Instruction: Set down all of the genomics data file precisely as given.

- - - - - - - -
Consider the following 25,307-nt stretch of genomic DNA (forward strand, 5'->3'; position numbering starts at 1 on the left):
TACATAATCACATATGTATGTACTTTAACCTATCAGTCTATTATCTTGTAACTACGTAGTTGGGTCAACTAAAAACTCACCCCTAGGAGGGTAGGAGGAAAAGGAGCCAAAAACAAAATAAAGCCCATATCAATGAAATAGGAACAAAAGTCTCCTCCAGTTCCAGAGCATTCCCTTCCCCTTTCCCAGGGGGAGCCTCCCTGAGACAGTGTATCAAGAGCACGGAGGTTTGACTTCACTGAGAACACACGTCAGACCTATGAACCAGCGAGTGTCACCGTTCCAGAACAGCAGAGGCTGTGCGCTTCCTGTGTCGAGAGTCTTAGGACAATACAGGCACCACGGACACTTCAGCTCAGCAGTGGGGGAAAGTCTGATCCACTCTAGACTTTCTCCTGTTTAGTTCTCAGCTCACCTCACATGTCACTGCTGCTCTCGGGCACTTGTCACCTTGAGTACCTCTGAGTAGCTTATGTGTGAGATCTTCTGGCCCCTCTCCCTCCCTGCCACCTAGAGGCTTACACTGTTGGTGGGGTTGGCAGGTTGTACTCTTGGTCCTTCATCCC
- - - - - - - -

Consider the following 25,307-nt stretch of genomic DNA (forward strand, 5'->3'; position numbering starts at 1 on the left):
TACATAATCACATATGTATGTACTTTAACCTATCAGTCTATTATCTTGTAACTACGTAGTTGGGTCAACTAAAAACTCACCCCTAGGAGGGTAGGAGGAAAAGGAGCCAAAAACAAAATAAAGCCCATATCAATGAAATAGGAACAAAAGTCTCCTCCAGTTCCAGAGCATTCCCTTCCCCTTTCCCAGGGGGAGCCTCCCTGAGACAGTGTATCAAGAGCACGGAGGTTTGACTTCACTGAGAACACACGTCAGACCTATGAACCAGCGAGTGTCACCGTTCCAGAACAGCAGAGGCTGTGCGCTTCCTGTGTCGAGAGTCTTAGGACAATACAGGCACCACGGACACTTCAGCTCAGCAGTGGGGGAAAGTCTGATCCACTCTAGACTTTCTCCTGTTTAGTTCTCAGCTCACCTCACATGTCACTGCTGCTCTCGGGCACTTGTCACCTTGAGTACCTCTGAGTAGCTTATGTGTGAGATCTTCTGGCCCCTCTCCCTCCCTGCCACCTAGAGGCTTACACTGTTGGTGGGGTTGGCAGGTTGTACTCTTGGTCCTTCATCCC